I attended a debate at the Australian Computer Society last night:
THE GREAT DEBATE - Microsoft & Commercial Software VS Linux & the Open Source World
Richard White, CEO and founder of Cargowise edi Pty Ltd. Richard's skills combine a unique 17 year understanding of the international trade and logistics industry combined with over 25 years in both software development and business management.
John-Paul Syriatowicz, Managing Director, co-founder and co-owner of Squiz.net, Australia’s largest content management system vendor. Squiz are recognised as industry leaders in relation to open source software. They are regularly invited to participate in industry forums and to consult with parties considering the use of open source software.
I found the debate entertaining, but not informative.
Ten formal questions were asked and then audience questions were accepted. The formal questions were predictable and the two minutes allocated for answers only allowed each side to rehash common arguments without providing any real evidence for their assertions. For the most part, the audience was left to make sense of the arguments themselves and understand why they made the case for each side. This approach worked fine in this case because the audience was comprised of students and industry professionals who were obviously well abreast of the cases for and against before the debate started, but I doubt many people walked away with any additional knowledge.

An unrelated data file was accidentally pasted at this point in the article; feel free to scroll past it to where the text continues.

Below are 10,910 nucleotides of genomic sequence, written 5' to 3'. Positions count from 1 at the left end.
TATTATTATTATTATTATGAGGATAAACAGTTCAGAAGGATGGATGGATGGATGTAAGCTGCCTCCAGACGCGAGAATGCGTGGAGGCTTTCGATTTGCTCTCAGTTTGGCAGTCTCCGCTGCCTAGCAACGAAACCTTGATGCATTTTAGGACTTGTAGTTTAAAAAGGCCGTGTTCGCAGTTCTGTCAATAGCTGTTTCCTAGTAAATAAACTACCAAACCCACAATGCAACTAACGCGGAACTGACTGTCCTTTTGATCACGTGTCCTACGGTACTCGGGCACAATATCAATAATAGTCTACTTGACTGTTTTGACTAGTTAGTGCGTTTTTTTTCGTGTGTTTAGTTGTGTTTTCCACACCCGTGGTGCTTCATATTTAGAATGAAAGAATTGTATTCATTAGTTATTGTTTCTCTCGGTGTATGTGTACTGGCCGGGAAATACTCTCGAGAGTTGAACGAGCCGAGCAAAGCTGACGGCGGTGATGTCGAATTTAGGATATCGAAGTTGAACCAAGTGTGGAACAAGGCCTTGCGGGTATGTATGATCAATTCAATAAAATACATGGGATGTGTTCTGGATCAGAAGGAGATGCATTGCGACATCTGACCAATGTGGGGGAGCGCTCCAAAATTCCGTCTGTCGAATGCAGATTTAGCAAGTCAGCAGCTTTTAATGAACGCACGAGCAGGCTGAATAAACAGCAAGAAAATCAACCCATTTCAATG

The questions from the floor were more interesting for me. With the formal questions being so common, it was interesting to see what people in the audience were actually thinking about. The first question asked was about mobile devices and which software model would take the lead in that area. A question like this, after so many predictable arguments, was refreshing to think about. Who would lead this market and why? I was speaking to JP after the debate and he mentioned that those audience questions got him thinking about topics he had not considered. I speak to him a lot about software development, but I hadn't heard his argument for mobile devices before. He believes that open source software will lead the way in the mobile device market because open source developers get excited about "just making things work". I have to agree with that.
One part of the debate that was disappointing was a switch that occurred after question seven. For the last three questions, Richard argued for open source and JP against. This was a staged switch, obviously designed to be entertaining. While it did get the audience laughing as the debaters pretended to have trouble with their arguments, it basically wrote off the last three questions and degraded the debate to a bit of a joke.
I think it was fairly clear to the audience that neither debater was strongly opposed to the other's views. Both Richard and JP seemed to be on the same page, seeing merits in both models and using software where they will get the most benefit rather than because of how it is produced and licenced. That's a great view to have for two people trying to grow their businesses, but it doesn't lend itself to great debating. Perhaps pitting two evangelists against each other would have produced some real heat, thrown up some less common arguments and left the audience with something to ponder.
So who won? The adjudicator declared no knock-out blow, although some may consider Richard wanting to switch sides as a general surrender. The audience was more clear, giving it to Linux & the Open Source World. Hardly a surprising result considering the number of UTS IT students in the audience.